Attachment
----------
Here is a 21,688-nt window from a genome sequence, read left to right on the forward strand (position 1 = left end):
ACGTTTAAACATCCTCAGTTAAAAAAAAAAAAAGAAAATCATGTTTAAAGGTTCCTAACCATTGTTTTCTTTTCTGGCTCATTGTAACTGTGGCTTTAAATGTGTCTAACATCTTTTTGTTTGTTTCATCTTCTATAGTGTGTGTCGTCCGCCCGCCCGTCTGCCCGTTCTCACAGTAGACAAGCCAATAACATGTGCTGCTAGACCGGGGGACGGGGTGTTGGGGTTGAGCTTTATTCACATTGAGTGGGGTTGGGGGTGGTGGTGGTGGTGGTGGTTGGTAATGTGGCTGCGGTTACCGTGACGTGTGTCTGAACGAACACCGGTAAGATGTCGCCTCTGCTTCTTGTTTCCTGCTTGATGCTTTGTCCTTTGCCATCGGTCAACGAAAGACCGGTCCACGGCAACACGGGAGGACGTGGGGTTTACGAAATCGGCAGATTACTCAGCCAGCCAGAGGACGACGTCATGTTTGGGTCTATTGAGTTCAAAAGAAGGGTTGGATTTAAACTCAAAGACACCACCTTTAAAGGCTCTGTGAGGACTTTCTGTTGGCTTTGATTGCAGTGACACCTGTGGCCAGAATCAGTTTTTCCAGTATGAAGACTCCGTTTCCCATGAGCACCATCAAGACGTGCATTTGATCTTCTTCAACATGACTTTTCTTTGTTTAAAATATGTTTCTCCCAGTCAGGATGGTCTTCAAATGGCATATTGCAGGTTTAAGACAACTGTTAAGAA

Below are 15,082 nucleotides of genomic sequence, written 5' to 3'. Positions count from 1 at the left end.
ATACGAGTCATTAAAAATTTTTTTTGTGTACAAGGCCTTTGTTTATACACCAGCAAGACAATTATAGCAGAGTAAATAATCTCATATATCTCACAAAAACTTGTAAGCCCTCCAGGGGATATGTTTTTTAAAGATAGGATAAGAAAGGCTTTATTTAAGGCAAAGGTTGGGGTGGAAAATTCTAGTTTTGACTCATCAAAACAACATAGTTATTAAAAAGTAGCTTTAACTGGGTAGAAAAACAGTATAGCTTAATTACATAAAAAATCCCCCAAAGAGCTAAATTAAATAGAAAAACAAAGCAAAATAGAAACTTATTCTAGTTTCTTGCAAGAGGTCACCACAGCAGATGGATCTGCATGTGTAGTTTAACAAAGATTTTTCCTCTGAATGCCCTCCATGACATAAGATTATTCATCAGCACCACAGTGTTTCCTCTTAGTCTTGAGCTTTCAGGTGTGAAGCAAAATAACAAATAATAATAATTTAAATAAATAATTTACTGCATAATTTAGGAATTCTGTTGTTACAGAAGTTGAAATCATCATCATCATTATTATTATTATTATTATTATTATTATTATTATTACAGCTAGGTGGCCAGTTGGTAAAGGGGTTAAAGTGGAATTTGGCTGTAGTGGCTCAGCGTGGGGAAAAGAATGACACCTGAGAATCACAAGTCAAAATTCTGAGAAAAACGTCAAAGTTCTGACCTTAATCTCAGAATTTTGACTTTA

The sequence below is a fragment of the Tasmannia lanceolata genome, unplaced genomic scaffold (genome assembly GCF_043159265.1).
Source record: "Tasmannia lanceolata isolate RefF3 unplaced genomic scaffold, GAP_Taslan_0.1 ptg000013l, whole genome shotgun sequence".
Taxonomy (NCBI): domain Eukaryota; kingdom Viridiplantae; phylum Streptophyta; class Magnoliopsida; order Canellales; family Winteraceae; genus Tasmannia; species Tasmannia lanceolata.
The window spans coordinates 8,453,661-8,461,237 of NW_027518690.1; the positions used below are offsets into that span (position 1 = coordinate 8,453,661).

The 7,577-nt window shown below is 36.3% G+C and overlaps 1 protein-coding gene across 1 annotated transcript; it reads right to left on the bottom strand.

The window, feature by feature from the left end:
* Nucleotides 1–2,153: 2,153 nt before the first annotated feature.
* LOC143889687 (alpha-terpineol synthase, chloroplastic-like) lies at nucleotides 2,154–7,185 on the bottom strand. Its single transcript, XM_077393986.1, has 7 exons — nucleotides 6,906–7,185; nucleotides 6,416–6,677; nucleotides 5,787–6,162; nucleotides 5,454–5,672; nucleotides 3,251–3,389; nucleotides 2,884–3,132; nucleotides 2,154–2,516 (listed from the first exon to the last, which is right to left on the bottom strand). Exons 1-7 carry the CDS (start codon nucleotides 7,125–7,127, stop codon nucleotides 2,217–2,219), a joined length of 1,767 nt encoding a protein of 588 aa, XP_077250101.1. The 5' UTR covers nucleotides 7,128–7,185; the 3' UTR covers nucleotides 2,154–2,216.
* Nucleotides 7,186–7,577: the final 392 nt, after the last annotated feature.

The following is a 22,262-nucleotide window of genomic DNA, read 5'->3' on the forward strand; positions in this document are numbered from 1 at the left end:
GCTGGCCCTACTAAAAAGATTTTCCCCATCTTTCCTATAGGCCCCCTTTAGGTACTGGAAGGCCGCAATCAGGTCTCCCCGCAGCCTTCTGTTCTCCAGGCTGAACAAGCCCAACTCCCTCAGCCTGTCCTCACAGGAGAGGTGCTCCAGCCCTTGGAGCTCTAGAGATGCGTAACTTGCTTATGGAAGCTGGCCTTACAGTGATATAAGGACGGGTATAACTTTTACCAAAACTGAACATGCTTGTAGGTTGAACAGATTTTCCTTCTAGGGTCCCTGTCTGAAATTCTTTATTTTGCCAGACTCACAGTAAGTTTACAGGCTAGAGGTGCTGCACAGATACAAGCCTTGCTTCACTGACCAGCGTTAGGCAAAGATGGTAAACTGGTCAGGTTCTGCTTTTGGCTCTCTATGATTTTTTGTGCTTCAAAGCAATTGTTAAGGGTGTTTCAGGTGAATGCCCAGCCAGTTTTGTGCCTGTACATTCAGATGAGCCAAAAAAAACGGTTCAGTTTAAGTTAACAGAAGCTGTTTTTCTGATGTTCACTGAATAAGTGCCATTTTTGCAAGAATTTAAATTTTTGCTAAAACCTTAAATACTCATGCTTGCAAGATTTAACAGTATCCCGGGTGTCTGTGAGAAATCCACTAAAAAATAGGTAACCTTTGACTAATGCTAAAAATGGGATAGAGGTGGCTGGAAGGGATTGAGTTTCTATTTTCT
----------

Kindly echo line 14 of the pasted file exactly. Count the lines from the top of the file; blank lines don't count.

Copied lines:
The following is a 22,262-nucleotide window of genomic DNA, read 5'->3' on the forward strand; positions in this document are numbered from 1 at the left end: